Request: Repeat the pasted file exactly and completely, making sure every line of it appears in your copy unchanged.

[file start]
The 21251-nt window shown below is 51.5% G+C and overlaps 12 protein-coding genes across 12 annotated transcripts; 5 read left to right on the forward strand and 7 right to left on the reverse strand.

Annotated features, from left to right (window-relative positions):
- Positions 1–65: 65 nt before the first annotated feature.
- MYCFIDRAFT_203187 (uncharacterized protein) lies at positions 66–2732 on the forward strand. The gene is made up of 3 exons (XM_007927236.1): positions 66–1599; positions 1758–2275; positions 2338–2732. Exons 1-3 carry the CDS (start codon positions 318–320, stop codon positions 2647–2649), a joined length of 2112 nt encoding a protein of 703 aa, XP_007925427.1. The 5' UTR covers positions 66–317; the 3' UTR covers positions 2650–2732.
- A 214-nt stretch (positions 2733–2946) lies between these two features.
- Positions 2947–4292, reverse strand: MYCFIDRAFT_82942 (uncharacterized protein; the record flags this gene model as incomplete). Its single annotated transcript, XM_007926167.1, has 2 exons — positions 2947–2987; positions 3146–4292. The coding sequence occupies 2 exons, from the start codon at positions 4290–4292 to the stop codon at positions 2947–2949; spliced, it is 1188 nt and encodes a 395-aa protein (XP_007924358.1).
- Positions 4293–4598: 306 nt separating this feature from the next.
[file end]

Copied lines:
The 21251-nt window shown below is 51.5% G+C and overlaps 12 protein-coding genes across 12 annotated transcripts; 5 read left to right on the forward strand and 7 right to left on the reverse strand.

Annotated features, from left to right (window-relative positions):
- Positions 1–65: 65 nt before the first annotated feature.
- MYCFIDRAFT_203187 (uncharacterized protein) lies at positions 66–2732 on the forward strand. The gene is made up of 3 exons (XM_007927236.1): positions 66–1599; positions 1758–2275; positions 2338–2732. Exons 1-3 carry the CDS (start codon positions 318–320, stop codon positions 2647–2649), a joined length of 2112 nt encoding a protein of 703 aa, XP_007925427.1. The 5' UTR covers positions 66–317; the 3' UTR covers positions 2650–2732.
- A 214-nt stretch (positions 2733–2946) lies between these two features.
- Positions 2947–4292, reverse strand: MYCFIDRAFT_82942 (uncharacterized protein; the record flags this gene model as incomplete). Its single annotated transcript, XM_007926167.1, has 2 exons — positions 2947–2987; positions 3146–4292. The coding sequence occupies 2 exons, from the start codon at positions 4290–4292 to the stop codon at positions 2947–2949; spliced, it is 1188 nt and encodes a 395-aa protein (XP_007924358.1).
- Positions 4293–4598: 306 nt separating this feature from the next.